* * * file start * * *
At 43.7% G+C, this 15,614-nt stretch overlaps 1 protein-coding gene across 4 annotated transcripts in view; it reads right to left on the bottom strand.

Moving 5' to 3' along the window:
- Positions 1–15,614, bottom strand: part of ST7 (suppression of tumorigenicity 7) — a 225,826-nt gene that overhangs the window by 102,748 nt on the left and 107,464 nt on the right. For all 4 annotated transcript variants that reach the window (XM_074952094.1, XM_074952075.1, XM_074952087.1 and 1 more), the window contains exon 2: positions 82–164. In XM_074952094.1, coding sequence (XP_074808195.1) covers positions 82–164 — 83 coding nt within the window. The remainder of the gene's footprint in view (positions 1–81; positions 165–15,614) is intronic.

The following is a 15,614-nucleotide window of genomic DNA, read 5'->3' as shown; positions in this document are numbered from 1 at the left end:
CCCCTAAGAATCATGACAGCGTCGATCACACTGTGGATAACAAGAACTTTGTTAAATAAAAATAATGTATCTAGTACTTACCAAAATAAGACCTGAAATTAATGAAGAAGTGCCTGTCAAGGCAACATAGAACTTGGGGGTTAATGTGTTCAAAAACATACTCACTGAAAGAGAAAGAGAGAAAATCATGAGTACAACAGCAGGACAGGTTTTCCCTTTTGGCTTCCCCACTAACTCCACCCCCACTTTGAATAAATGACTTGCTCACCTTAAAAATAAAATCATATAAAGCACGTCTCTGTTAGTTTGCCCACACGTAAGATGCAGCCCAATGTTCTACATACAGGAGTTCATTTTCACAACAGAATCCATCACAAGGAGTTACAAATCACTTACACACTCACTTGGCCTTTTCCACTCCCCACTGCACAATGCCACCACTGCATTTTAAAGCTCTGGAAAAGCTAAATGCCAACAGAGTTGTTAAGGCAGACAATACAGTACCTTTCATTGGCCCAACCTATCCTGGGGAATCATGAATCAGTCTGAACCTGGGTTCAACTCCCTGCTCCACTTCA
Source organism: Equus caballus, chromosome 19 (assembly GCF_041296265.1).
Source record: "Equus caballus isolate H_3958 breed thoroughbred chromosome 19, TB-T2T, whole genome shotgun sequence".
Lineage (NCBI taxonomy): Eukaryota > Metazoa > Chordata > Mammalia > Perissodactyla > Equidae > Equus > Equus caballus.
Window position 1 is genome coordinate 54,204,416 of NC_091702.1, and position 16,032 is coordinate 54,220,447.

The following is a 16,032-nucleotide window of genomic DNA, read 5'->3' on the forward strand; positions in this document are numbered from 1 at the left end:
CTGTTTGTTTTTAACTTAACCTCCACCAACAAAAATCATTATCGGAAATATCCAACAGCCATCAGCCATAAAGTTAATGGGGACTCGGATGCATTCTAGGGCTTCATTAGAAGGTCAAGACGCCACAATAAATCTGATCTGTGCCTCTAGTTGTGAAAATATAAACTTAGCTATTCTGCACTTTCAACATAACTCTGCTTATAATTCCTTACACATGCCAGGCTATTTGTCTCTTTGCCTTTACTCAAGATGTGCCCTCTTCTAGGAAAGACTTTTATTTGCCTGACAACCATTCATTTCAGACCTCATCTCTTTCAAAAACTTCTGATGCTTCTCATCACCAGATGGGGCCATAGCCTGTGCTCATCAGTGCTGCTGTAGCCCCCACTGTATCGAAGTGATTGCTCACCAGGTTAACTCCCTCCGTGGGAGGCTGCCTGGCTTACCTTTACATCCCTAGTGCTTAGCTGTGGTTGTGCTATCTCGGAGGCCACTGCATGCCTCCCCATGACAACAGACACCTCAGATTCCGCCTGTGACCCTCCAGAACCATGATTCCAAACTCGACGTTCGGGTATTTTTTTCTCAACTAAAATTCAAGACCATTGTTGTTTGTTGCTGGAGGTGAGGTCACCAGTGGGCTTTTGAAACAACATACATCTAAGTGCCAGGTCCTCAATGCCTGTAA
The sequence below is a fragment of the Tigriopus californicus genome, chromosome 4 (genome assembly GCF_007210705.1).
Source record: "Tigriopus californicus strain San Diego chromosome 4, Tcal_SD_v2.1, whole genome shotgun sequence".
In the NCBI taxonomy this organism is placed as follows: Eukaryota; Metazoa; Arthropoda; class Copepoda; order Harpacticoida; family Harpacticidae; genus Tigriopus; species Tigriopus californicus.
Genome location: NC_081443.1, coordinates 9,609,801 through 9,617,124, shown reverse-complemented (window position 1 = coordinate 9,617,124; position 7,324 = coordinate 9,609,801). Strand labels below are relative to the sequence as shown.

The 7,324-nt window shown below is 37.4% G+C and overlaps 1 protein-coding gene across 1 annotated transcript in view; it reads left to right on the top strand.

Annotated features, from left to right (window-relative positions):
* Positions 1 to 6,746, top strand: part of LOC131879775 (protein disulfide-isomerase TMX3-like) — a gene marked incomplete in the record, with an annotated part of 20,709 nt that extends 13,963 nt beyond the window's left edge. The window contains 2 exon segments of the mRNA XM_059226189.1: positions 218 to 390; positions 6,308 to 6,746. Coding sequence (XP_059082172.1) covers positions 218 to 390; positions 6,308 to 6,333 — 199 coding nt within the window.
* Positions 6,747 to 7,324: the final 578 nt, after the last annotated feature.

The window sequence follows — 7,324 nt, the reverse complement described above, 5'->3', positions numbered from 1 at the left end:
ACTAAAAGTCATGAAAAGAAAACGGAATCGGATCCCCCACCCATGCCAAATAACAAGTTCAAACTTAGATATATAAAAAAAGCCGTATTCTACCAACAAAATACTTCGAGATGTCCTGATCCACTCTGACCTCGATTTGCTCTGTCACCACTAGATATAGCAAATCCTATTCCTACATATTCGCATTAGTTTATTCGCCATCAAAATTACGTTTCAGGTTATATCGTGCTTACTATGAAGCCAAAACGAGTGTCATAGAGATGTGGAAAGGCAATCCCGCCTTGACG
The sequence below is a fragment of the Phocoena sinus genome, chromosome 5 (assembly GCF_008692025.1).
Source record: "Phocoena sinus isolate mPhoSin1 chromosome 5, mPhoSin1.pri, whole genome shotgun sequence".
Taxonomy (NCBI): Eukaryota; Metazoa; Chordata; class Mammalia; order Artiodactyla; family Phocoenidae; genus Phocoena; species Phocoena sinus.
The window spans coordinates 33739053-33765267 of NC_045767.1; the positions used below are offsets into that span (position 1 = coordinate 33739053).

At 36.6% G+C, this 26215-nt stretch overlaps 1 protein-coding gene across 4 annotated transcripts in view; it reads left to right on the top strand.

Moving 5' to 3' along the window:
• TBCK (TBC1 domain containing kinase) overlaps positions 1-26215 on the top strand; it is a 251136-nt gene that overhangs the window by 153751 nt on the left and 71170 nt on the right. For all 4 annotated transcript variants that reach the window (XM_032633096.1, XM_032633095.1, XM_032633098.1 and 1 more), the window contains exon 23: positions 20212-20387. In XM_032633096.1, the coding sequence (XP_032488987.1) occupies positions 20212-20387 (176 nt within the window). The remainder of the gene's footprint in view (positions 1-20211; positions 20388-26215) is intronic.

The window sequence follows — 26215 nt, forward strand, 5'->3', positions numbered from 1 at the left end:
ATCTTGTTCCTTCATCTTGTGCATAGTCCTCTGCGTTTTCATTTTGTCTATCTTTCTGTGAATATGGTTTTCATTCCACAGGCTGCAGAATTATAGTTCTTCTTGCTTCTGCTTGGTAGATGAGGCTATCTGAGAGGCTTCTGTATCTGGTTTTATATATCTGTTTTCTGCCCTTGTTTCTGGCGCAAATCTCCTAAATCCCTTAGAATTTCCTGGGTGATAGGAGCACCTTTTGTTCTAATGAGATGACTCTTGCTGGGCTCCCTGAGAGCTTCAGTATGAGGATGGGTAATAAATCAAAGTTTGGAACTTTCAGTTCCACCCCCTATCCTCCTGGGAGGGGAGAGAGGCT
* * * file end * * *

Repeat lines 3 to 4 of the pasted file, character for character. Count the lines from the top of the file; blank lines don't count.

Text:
- Positions 1–15,614, bottom strand: part of ST7 (suppression of tumorigenicity 7) — a 225,826-nt gene that overhangs the window by 102,748 nt on the left and 107,464 nt on the right. For all 4 annotated transcript variants that reach the window (XM_074952094.1, XM_074952075.1, XM_074952087.1 and 1 more), the window contains exon 2: positions 82–164. In XM_074952094.1, coding sequence (XP_074808195.1) covers positions 82–164 — 83 coding nt within the window. The remainder of the gene's footprint in view (positions 1–81; positions 165–15,614) is intronic.

The following is a 15,614-nucleotide window of genomic DNA, read 5'->3' as shown; positions in this document are numbered from 1 at the left end: